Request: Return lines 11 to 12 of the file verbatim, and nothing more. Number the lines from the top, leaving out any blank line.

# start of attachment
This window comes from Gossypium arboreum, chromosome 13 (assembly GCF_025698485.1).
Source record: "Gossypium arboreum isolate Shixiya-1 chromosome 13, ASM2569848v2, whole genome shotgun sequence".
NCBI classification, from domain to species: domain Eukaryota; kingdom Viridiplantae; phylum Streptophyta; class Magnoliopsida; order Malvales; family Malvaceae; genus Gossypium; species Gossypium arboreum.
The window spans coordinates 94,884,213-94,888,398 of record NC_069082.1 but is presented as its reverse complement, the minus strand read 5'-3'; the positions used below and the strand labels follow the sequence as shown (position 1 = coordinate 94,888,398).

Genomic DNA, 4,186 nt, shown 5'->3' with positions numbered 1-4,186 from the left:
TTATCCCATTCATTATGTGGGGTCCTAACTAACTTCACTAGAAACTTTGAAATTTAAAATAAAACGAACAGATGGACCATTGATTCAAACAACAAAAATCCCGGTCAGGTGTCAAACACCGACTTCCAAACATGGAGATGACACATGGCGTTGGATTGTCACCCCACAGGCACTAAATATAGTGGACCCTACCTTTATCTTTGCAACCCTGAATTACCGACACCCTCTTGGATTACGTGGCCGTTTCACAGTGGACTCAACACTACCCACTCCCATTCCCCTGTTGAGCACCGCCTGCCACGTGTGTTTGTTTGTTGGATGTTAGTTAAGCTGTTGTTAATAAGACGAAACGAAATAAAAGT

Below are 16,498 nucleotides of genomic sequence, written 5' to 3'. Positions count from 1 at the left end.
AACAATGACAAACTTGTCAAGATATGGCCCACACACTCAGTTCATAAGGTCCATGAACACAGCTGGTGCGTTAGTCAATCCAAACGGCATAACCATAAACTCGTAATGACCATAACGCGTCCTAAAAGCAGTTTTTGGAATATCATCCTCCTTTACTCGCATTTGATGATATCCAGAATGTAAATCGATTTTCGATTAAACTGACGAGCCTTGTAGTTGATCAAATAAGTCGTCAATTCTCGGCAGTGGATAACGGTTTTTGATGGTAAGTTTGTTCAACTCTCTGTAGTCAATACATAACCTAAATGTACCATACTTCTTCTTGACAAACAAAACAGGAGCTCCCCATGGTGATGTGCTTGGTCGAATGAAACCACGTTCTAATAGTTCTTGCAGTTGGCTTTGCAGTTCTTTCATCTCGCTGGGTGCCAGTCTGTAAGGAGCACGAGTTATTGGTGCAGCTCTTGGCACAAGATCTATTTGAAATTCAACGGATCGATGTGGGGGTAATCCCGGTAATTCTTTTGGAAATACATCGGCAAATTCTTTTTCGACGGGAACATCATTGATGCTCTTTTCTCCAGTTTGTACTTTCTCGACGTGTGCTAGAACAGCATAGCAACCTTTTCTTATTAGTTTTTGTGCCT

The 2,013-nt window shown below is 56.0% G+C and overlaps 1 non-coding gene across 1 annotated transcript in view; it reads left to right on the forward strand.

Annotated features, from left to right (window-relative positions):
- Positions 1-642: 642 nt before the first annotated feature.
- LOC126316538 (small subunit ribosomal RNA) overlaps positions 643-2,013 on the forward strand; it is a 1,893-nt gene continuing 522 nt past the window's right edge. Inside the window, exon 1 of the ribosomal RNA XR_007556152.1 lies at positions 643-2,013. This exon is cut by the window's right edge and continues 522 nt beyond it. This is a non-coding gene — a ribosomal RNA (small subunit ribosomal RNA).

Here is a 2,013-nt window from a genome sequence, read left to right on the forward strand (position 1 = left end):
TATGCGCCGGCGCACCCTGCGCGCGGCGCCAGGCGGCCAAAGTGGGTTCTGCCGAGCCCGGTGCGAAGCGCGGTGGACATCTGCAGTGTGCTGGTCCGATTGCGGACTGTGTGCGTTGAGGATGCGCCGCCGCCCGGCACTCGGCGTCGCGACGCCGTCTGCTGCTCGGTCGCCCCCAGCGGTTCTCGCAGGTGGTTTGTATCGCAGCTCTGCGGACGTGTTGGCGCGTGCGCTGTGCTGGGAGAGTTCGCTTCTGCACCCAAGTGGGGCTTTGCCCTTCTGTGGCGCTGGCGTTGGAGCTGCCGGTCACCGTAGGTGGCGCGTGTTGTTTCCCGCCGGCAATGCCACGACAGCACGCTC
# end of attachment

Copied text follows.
- Positions 1-642: 642 nt before the first annotated feature.
- LOC126316538 (small subunit ribosomal RNA) overlaps positions 643-2,013 on the forward strand; it is a 1,893-nt gene continuing 522 nt past the window's right edge. Inside the window, exon 1 of the ribosomal RNA XR_007556152.1 lies at positions 643-2,013. This exon is cut by the window's right edge and continues 522 nt beyond it. This is a non-coding gene — a ribosomal RNA (small subunit ribosomal RNA).